Owner’s comp I’d define as the money taken OUT of the business to pay the owner, such as a regular transfer from a biz account to a personal account. Or if the owner is on the payroll of their own biz, the funds allocated for their salary. I think less important for many artists given that a common structure is a single member LLC that both business and personal expenses come from. Not ideal from an accounting standpoint...but common nonetheless. One consideration here could be that owner’s compensation is essentially the same as the profit...where the money left over is what the artist actually LIVES on.
So to simplify if needed: Owner’s Comp = Profit = what the artist lives on. Profit/Owner’s Comp are really two sides of the same coin—The spoils that go to the owner. But to me - the important distinction is that I want businesses that I’m involved in to be:
2) able to compensate their owners well
So the owner’s compensation is a salary component (for working on the business). And profit is an extra distribution - a reward for being the owner of the biz.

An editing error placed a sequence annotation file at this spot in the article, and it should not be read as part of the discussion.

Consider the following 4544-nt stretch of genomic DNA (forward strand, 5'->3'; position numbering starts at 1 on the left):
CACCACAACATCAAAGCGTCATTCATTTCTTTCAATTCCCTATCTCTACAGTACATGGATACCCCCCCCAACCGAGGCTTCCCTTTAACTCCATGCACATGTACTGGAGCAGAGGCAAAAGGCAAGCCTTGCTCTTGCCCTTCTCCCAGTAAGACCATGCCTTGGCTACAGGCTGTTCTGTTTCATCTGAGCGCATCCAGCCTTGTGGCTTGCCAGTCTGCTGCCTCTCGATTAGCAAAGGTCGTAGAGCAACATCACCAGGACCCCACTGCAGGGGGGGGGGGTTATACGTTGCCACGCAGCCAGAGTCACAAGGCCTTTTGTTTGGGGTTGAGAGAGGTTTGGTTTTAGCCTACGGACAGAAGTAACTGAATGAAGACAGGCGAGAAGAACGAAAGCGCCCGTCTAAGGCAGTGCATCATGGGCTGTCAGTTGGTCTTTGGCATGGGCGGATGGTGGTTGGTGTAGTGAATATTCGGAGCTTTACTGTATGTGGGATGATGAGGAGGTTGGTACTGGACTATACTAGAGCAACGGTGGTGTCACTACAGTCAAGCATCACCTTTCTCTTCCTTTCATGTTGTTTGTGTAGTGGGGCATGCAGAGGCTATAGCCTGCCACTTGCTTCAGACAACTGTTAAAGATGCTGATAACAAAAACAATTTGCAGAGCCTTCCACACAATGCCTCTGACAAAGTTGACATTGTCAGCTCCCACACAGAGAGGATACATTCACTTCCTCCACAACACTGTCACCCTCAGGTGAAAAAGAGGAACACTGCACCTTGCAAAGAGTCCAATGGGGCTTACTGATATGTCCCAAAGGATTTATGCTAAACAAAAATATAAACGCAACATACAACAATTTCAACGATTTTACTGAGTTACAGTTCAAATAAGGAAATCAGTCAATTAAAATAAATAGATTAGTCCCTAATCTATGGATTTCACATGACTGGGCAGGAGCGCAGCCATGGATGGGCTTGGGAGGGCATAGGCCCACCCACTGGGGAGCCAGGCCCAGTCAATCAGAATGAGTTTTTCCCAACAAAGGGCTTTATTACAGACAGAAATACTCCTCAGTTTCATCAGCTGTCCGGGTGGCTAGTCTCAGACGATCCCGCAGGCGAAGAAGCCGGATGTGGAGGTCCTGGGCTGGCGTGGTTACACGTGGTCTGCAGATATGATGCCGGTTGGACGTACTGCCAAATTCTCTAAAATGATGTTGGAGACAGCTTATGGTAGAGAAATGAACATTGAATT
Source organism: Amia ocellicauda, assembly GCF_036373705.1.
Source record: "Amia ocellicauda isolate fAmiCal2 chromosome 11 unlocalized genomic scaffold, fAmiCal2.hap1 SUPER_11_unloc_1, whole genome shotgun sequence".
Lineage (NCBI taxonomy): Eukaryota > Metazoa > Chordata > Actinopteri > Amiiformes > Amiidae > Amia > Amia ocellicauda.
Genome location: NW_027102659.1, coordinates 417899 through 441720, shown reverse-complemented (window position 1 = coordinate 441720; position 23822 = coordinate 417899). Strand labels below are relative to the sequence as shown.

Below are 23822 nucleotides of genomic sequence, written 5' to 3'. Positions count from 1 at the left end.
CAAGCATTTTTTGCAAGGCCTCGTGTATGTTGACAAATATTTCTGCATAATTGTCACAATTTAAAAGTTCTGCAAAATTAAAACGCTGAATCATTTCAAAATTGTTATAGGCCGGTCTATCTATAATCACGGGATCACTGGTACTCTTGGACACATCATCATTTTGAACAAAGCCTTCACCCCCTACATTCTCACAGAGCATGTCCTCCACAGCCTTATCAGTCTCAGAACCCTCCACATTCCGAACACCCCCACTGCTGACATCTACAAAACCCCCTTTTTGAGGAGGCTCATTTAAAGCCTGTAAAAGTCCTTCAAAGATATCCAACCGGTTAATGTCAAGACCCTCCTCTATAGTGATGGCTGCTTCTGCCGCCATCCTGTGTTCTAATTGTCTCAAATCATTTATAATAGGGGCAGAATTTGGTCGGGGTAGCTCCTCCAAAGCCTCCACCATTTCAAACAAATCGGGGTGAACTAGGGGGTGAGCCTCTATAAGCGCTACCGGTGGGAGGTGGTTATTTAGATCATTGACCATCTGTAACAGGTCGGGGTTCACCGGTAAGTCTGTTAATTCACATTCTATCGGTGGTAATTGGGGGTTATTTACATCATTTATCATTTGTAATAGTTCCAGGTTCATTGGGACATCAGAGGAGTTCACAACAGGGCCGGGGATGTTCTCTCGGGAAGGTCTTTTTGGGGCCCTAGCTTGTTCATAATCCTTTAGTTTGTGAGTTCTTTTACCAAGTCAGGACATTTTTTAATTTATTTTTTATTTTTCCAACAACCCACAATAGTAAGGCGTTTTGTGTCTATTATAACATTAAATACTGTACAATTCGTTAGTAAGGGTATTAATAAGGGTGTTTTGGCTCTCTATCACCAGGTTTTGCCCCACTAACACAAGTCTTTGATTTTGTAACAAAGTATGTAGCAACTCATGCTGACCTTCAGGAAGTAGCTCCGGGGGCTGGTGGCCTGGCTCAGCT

For the sake of simplicity, we can remove owner’s compensation temporarily and restate the equation as:
Advance + Revenue - [PROFIT] = Taxes + Commissions + Contractors + Operating Expenses + [RUNWAY]
If that is confusing to you, then that probably means you’re a breathing human being who isn’t an accountant (like me). It’s a concept worth straining to understand. That equation forms a powerful foundation for running a business. It won’t stop you from lighting money on fire, but it at least gives you the formula for how to either light money on fire or not. None of this detail is captured in our simulator (mostly because it was beyond the scope of simply visualizing recoupment in a record deal; it is on our minds). Ethan’s assessment also subtly underscores the issue with the way many in music think about money.